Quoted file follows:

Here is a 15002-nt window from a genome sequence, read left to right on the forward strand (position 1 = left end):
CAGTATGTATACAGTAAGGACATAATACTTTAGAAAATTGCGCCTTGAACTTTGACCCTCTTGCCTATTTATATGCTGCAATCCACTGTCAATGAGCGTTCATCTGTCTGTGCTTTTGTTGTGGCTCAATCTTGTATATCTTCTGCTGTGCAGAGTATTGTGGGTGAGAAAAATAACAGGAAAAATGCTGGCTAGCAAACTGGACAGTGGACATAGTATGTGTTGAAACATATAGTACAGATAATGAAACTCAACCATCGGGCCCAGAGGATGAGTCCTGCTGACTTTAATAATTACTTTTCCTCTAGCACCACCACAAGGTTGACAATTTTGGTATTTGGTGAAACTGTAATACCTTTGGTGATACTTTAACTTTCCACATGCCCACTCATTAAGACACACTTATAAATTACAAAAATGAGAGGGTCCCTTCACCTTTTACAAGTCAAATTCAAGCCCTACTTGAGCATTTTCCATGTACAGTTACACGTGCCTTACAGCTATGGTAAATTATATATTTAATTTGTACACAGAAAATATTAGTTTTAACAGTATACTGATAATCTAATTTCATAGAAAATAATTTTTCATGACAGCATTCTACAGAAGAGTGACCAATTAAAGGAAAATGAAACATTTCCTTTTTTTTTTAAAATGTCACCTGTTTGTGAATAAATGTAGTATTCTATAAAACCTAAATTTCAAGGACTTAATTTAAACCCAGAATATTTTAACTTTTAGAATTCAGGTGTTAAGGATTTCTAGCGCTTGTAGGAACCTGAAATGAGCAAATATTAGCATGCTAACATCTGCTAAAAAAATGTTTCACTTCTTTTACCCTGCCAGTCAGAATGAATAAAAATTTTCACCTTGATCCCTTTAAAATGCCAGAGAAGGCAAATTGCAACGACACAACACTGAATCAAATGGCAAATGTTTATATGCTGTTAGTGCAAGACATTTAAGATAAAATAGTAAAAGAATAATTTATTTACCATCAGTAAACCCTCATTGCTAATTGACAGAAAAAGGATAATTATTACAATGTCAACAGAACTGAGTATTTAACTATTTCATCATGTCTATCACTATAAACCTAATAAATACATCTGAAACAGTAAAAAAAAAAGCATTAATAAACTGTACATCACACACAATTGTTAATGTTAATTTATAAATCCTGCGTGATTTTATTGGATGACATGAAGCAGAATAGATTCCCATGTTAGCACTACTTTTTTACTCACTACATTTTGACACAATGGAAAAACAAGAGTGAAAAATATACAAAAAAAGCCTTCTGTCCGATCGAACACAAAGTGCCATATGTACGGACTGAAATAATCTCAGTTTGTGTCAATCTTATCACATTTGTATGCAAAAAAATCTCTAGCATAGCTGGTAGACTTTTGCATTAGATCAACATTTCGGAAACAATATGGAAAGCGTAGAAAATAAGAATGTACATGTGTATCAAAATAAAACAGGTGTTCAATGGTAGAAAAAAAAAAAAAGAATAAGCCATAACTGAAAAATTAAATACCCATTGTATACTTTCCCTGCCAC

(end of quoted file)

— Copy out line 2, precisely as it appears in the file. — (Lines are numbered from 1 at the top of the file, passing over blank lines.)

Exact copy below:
CAGTATGTATACAGTAAGGACATAATACTTTAGAAAATTGCGCCTTGAACTTTGACCCTCTTGCCTATTTATATGCTGCAATCCACTGTCAATGAGCGTTCATCTGTCTGTGCTTTTGTTGTGGCTCAATCTTGTATATCTTCTGCTGTGCAGAGTATTGTGGGTGAGAAAAATAACAGGAAAAATGCTGGCTAGCAAACTGGACAGTGGACATAGTATGTGTTGAAACATATAGTACAGATAATGAAACTCAACCATCGGGCCCAGAGGATGAGTCCTGCTGACTTTAATAATTACTTTTCCTCTAGCACCACCACAAGGTTGACAATTTTGGTATTTGGTGAAACTGTAATACCTTTGGTGATACTTTAACTTTCCACATGCCCACTCATTAAGACACACTTATAAATTACAAAAATGAGAGGGTCCCTTCACCTTTTACAAGTCAAATTCAAGCCCTACTTGAGCATTTTCCATGTACAGTTACACGTGCCTTACAGCTATGGTAAATTATATATTTAATTTGTACACAGAAAATATTAGTTTTAACAGTATACTGATAATCTAATTTCATAGAAAATAATTTTTCATGACAGCATTCTACAGAAGAGTGACCAATTAAAGGAAAATGAAACATTTCCTTTTTTTTTTAAAATGTCACCTGTTTGTGAATAAATGTAGTATTCTATAAAACCTAAATTTCAAGGACTTAATTTAAACCCAGAATATTTTAACTTTTAGAATTCAGGTGTTAAGGATTTCTAGCGCTTGTAGGAACCTGAAATGAGCAAATATTAGCATGCTAACATCTGCTAAAAAAATGTTTCACTTCTTTTACCCTGCCAGTCAGAATGAATAAAAATTTTCACCTTGATCCCTTTAAAATGCCAGAGAAGGCAAATTGCAACGACACAACACTGAATCAAATGGCAAATGTTTATATGCTGTTAGTGCAAGACATTTAAGATAAAATAGTAAAAGAATAATTTATTTACCATCAGTAAACCCTCATTGCTAATTGACAGAAAAAGGATAATTATTACAATGTCAACAGAACTGAGTATTTAACTATTTCATCATGTCTATCACTATAAACCTAATAAATACATCTGAAACAGTAAAAAAAAAAGCATTAATAAACTGTACATCACACACAATTGTTAATGTTAATTTATAAATCCTGCGTGATTTTATTGGATGACATGAAGCAGAATAGATTCCCATGTTAGCACTACTTTTTTACTCACTACATTTTGACACAATGGAAAAACAAGAGTGAAAAATATACAAAAAAAGCCTTCTGTCCGATCGAACACAAAGTGCCATATGTACGGACTGAAATAATCTCAGTTTGTGTCAATCTTATCACATTTGTATGCAAAAAAATCTCTAGCATAGCTGGTAGACTTTTGCATTAGATCAACATTTCGGAAACAATATGGAAAGCGTAGAAAATAAGAATGTACATGTGTATCAAAATAAAACAGGTGTTCAATGGTAGAAAAAAAAAAAAAGAATAAGCCATAACTGAAAAATTAAATACCCATTGTATACTTTCCCTGCCAC